How Does Paint Overspray Happen?
Crews working on nearby water towers, buildings or stadiums begin painting utilizing spray guns.
Wind Carries Spray
Paint from spray guns becomes airborne and can travel several miles before landing on nearby surfaces
Paint Sticks To Vehicles
Paint particulates land on vehicle paint and other surfaces and quickly begins to bind.
Paint Coatings and Linings
These materials are commonly used for corrosion protection and are usually applied by spray, brush or roller. Common types of coatings and linings are Epoxies, Urethanes, Alkyds and Acrylics
Industrial Fallout / Emissions
Plant operations create various types of emissions such as Petro Chemical by-products and Post Stack Combustion. Other manufacturing operations canproduce various types of emissions such as Fly ash, Coke and other chemical releases.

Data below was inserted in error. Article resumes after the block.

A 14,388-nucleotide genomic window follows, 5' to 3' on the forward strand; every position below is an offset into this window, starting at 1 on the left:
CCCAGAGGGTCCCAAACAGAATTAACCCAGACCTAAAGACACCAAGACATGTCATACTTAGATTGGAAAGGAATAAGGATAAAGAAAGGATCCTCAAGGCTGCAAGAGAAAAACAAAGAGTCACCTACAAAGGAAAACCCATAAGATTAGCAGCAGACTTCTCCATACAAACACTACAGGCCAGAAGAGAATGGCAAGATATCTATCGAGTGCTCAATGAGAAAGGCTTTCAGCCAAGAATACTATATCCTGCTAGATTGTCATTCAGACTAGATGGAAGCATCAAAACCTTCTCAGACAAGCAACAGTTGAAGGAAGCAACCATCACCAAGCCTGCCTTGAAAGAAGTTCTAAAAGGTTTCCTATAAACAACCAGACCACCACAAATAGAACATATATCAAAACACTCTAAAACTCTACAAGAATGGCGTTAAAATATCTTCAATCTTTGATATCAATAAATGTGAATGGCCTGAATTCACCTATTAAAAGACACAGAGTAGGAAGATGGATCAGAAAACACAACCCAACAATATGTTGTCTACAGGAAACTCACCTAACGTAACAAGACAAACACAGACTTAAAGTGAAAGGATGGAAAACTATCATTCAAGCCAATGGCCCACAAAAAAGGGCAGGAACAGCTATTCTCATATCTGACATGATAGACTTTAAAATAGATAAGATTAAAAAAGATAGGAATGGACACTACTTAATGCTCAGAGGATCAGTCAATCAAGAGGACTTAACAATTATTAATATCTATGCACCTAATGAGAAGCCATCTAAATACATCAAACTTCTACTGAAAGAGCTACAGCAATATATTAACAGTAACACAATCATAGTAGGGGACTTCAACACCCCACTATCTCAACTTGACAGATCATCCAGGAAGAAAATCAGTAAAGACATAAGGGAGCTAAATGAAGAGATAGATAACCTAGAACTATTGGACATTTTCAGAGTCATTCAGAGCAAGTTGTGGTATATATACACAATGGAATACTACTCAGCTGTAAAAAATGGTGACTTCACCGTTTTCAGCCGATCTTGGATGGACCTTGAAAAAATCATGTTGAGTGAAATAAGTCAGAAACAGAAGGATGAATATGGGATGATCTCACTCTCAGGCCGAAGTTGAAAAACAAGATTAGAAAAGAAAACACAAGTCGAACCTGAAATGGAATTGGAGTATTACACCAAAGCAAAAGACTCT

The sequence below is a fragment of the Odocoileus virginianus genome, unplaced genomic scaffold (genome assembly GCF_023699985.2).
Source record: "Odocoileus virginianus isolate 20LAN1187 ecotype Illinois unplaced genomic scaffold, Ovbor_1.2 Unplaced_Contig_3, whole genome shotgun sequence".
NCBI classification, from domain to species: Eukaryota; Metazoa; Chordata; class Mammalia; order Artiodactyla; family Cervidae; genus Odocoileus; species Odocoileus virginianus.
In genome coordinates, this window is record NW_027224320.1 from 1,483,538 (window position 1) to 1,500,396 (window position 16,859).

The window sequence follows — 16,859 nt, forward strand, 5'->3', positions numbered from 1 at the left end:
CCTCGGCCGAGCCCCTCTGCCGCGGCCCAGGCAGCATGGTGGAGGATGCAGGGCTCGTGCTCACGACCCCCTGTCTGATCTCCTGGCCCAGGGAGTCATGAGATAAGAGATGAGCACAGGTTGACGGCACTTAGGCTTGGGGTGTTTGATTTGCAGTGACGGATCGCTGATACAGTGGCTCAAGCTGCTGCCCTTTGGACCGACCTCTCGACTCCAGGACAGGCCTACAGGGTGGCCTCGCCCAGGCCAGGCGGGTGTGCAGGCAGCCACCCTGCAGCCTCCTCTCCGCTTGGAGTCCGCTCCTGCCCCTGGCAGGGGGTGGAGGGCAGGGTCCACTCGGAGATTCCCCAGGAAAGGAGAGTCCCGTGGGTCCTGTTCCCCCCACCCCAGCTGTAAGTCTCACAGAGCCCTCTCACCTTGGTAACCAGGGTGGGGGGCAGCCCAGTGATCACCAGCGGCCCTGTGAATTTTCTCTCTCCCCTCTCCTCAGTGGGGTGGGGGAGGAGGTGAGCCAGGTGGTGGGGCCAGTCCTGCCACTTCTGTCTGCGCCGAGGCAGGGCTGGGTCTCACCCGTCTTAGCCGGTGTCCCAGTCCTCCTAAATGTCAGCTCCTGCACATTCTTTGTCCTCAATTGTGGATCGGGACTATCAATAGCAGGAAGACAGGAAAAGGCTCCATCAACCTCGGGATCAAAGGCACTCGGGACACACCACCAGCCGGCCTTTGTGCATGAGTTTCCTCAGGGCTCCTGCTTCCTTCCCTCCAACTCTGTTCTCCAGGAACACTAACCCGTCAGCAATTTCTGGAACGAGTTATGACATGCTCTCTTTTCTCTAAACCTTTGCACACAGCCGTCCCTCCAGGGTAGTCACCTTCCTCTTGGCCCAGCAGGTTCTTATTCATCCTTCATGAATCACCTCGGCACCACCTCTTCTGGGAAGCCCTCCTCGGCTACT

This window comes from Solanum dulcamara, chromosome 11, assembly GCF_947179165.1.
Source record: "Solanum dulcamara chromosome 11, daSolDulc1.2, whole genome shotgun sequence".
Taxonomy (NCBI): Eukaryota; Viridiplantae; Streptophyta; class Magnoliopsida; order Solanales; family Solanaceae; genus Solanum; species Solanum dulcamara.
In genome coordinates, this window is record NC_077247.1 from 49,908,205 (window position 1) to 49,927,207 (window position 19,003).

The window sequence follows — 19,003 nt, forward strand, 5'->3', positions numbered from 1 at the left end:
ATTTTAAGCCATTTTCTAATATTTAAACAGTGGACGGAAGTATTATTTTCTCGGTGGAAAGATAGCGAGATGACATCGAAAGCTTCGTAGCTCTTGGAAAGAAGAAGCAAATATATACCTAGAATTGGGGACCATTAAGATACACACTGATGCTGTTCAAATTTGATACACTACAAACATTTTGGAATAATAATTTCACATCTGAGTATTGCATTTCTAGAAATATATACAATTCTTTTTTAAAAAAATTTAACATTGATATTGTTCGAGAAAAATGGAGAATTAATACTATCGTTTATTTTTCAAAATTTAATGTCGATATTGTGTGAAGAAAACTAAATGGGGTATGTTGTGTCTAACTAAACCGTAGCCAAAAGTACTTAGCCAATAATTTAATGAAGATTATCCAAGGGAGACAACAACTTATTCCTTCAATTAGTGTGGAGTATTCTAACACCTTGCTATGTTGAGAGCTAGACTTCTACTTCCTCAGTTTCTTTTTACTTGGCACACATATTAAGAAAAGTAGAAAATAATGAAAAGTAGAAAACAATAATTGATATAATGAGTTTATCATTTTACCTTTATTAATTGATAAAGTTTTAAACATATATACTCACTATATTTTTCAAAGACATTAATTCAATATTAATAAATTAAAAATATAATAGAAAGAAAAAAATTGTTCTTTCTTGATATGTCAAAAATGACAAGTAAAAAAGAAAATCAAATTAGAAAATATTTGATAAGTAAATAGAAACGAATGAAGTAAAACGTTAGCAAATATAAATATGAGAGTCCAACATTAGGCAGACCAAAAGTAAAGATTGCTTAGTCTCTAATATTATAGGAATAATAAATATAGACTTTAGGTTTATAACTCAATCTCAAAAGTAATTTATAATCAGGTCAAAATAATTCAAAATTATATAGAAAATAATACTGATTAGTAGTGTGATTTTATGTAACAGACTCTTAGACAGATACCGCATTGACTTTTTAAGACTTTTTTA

Roofing / Tar / Oil Deposits
Surfacing materials used on roofs such as Polyurethane Foam or Asphalt, Tar and Oil used on roadways are examples of these types of overspray.
Metal fabrication, railroad transportation, sandblasting and mining operations produce metal oxide by-products. These by-products, commonly referred to as rail dust, can rust after settling on the finish.
Cement / Mineral Deposits
Cement, salt, lime, calcium and other minerals may result in overspray damage to the paint finish and other surfaces if left untreated.
Industrial pollutants and emissions drift into the air and may combine with rain, snow or morning dew to form acids. These diluted acids settle on the vehicles surface and as water evaporation occurs, the acid becomes of a higher concentration and may damage the surfaces leaving slight depressions or craters.